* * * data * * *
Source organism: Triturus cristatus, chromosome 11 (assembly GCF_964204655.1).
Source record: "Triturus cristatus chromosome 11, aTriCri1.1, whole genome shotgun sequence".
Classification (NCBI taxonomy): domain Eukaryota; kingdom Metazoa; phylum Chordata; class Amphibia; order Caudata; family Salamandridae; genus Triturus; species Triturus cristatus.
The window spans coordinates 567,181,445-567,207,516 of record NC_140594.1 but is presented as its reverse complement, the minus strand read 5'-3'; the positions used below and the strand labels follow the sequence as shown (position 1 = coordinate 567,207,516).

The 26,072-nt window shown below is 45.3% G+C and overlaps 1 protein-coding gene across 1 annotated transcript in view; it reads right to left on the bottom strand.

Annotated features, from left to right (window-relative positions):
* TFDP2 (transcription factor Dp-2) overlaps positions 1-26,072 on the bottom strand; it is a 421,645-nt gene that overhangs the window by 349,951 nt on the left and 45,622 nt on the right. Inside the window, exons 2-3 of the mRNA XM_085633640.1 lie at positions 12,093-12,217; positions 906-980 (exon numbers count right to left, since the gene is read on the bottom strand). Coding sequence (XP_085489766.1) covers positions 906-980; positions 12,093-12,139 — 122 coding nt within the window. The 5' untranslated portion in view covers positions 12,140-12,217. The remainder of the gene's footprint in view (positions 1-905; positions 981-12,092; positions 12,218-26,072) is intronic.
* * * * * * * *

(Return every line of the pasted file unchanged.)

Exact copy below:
Source organism: Triturus cristatus, chromosome 11 (assembly GCF_964204655.1).
Source record: "Triturus cristatus chromosome 11, aTriCri1.1, whole genome shotgun sequence".
Classification (NCBI taxonomy): domain Eukaryota; kingdom Metazoa; phylum Chordata; class Amphibia; order Caudata; family Salamandridae; genus Triturus; species Triturus cristatus.
The window spans coordinates 567,181,445-567,207,516 of record NC_140594.1 but is presented as its reverse complement, the minus strand read 5'-3'; the positions used below and the strand labels follow the sequence as shown (position 1 = coordinate 567,207,516).

The 26,072-nt window shown below is 45.3% G+C and overlaps 1 protein-coding gene across 1 annotated transcript in view; it reads right to left on the bottom strand.

Annotated features, from left to right (window-relative positions):
* TFDP2 (transcription factor Dp-2) overlaps positions 1-26,072 on the bottom strand; it is a 421,645-nt gene that overhangs the window by 349,951 nt on the left and 45,622 nt on the right. Inside the window, exons 2-3 of the mRNA XM_085633640.1 lie at positions 12,093-12,217; positions 906-980 (exon numbers count right to left, since the gene is read on the bottom strand). Coding sequence (XP_085489766.1) covers positions 906-980; positions 12,093-12,139 — 122 coding nt within the window. The 5' untranslated portion in view covers positions 12,140-12,217. The remainder of the gene's footprint in view (positions 1-905; positions 981-12,092; positions 12,218-26,072) is intronic.